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A Tie on the Doorknob

A Tie on the Doorknob (Completed)

Mike is getting lucky. Mike is getting lu-wait, Katie?! Aw, crap…

Chapter 1 concludes next week! Then we move right on into Chapter 2 with no break, seeing as we just came off of a long one. So, fret not. There will be no gap any time soon.

Also, a shameless bit of self-promotion: We have a STORE now! We’ve got all sorts of fun stuff in there, from t-shirts to can coolers to phone cases to stickers and buttons. Go browse around and see if anything blows your skirt up or floats your boat. Right now you can get 15% off when you use the code ZAZSHOPTODAY. Not a bad deal, so get it while the getting’s good!

-The Retail Explorer

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The Hands of a Clock

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Didn’t think this was that hard to figure out, yet here we are.

I work, therefore I stare at a clock all day. In retail, I’m sure we do it more often than other occupations, often to our own doom. It’s a widely recognized fact that observing the clock instantaneously slows down the rate of the passage of time, causing the following hour to last three times its normal rate.

Perhaps somewhat ironically, we often sell clocks. Not every store does, but many do. Mine does. Ours are all aviation-themed, from clocks with warbirds on them to clocks designed to look like avionics. The other day, I sold one such clock, which resembled an airspeed indicator (ASI). These types of clocks are the most popular among our shoppers, and I completely understand why. The idea is intriguing, the design is sharp, and the colors are bold. They’re attractive clocks, and they really grab the attention of a pilot.

The shopper in question was only there to buy novelty items. He walked out with two t-shirts and the ASI clock. However, he was concerned that it would function properly as it had no battery and only two hands. I put a AA battery in the clock and watched as it slowly ticked. Yet, his concern persisted.

“But what if it doesn’t work?” he asked, clearly having never dealt with a retail store before. I then briskly explained how return policies work. Two hours later, I receive a phone call from that same shopper:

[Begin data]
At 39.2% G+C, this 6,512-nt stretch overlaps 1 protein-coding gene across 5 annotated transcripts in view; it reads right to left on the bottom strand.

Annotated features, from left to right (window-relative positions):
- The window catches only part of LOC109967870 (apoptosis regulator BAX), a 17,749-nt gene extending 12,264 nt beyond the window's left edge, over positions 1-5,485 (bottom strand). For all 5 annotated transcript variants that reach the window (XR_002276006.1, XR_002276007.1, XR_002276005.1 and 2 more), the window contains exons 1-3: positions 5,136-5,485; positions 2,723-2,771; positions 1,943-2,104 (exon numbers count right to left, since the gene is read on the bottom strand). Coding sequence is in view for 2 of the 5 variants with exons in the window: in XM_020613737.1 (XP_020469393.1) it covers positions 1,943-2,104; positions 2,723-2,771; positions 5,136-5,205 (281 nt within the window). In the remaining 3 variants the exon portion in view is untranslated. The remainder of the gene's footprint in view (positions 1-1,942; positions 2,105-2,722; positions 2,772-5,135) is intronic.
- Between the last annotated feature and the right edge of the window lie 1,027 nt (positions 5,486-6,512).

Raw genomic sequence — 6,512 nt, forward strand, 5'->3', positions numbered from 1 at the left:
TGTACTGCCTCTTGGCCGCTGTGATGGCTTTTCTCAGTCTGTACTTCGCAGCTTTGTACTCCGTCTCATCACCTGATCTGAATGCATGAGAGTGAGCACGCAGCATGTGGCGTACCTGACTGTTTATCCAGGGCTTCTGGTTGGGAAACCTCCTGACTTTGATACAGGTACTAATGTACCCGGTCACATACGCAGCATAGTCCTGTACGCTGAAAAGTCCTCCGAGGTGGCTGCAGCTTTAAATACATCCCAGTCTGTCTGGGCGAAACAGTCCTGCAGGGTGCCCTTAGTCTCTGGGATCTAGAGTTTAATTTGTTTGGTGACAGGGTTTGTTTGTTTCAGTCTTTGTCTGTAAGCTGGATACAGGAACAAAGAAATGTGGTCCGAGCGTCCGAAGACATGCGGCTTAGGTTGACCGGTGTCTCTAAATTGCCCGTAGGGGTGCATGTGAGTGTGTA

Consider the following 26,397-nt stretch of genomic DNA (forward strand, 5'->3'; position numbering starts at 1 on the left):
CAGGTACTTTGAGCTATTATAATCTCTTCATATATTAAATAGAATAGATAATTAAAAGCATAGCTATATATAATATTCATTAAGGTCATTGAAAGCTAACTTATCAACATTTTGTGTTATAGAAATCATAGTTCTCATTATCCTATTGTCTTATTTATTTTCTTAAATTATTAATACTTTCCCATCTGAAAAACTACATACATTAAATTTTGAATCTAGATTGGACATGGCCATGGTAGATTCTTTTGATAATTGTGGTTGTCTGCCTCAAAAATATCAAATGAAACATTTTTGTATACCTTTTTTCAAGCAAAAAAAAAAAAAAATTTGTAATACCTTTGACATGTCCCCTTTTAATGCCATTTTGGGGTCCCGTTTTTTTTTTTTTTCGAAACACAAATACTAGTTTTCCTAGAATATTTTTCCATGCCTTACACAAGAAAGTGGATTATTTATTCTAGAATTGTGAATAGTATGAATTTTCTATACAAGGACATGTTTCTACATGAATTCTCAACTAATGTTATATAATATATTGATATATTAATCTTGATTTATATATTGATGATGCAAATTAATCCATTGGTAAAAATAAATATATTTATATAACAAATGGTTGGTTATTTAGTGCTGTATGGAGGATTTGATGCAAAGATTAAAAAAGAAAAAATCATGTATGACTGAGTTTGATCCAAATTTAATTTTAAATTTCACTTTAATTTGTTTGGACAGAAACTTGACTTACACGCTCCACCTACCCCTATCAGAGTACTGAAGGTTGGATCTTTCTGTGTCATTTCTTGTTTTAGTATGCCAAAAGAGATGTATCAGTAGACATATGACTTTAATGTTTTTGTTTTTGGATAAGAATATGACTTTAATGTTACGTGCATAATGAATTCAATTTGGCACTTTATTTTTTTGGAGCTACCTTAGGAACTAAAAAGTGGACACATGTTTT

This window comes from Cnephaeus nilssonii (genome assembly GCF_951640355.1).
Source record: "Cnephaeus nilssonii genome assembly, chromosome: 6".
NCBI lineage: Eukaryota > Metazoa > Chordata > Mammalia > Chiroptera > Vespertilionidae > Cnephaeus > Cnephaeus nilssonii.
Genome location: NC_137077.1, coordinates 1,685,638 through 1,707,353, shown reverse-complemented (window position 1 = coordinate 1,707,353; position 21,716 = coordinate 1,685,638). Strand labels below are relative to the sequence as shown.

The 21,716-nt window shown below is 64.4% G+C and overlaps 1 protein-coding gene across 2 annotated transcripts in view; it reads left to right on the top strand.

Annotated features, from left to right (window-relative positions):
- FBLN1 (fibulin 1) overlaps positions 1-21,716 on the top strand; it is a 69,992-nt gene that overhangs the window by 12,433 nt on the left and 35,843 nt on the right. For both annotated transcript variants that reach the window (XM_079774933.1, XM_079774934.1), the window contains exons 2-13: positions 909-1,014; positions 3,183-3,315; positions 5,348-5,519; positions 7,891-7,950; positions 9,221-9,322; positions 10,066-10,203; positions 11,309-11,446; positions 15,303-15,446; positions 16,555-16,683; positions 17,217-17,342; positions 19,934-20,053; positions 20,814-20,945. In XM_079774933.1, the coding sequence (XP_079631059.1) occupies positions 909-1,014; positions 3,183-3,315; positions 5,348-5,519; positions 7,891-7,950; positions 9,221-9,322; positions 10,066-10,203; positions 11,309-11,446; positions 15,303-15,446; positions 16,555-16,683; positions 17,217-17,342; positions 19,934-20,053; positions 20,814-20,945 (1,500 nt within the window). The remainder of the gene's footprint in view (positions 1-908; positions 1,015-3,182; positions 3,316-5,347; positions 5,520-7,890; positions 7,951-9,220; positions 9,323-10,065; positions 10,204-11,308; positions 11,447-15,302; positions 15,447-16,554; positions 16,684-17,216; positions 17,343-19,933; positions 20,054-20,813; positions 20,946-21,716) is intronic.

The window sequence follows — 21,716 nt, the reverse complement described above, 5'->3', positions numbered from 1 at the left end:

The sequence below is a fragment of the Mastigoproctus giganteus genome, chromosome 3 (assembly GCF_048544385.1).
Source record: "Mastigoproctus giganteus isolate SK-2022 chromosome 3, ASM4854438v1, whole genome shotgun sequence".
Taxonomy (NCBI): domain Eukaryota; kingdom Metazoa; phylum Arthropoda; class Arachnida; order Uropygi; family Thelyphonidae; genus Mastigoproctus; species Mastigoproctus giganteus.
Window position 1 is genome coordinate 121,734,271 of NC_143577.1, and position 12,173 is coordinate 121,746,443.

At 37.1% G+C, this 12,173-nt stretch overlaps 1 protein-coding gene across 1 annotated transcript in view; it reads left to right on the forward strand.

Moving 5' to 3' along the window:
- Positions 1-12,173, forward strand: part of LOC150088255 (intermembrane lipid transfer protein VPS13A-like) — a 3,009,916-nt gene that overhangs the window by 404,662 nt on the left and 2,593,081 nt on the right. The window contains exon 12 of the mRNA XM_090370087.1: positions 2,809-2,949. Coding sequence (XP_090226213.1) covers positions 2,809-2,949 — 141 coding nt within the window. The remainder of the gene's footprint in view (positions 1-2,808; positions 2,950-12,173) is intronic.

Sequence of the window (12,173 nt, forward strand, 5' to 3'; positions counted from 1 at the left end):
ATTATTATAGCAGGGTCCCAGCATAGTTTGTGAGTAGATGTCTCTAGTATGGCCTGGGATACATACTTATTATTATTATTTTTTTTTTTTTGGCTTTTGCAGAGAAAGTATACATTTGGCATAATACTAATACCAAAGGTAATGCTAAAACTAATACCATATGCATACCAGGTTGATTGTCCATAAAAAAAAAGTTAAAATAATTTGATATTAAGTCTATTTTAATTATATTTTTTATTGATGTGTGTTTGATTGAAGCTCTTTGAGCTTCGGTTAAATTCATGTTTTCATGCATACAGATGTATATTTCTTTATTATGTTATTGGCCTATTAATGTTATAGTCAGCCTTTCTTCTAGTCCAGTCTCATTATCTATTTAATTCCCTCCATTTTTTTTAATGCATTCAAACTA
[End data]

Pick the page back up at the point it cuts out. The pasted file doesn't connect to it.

Him: The long hand, yeah, it’s not a minute hand; it’s a second hand.

Me: Huh?

Him: Yeah, it’s a second hand. It ticks every second.

Me: Yes, that’s how it’s supposed to be. Since it only has two hands, it’s a minute hand that advances every second.

Him: That’s a second hand.

Me: No, sir. It performs both functions since there is no second hand.

Him: There is a second hand. There isn’t a minute hand, though.

Me: (phone muted) The hell is this guy on about? (phone unmuted) No, sir. There is a minute hand and an hour hand.

Him: Umm, well, I don’t think that’s right. I think I’m just going to bring it back.

Me: Okay, sir.

Honestly, I don’t care if he returns it or not. Returning it only proves him to be the fool I know he already is, and we’re out a sale. Here’s the thing, though: Someone else will buy it. That’s the thing about retail. There will always be another buyer. Unless you’ve priced something too high, someone else will always be interested.

But beyond anything else, this is a perfect example of one of the most constant and strong of shopper tendencies: Stubbornness. The shopper has a tendency to ignore the informed opinions of those who work around these products and just go with their original preconceived ideas regarding the products they seek. If it looks like two hands when it should have three, anything less than three will feel incorrect, despite the fact that the reality of the situation is actually different from what they have secured in their minds. Why listen to us? We just work here in constant contact with these products every day. I mean, what do we know anyway?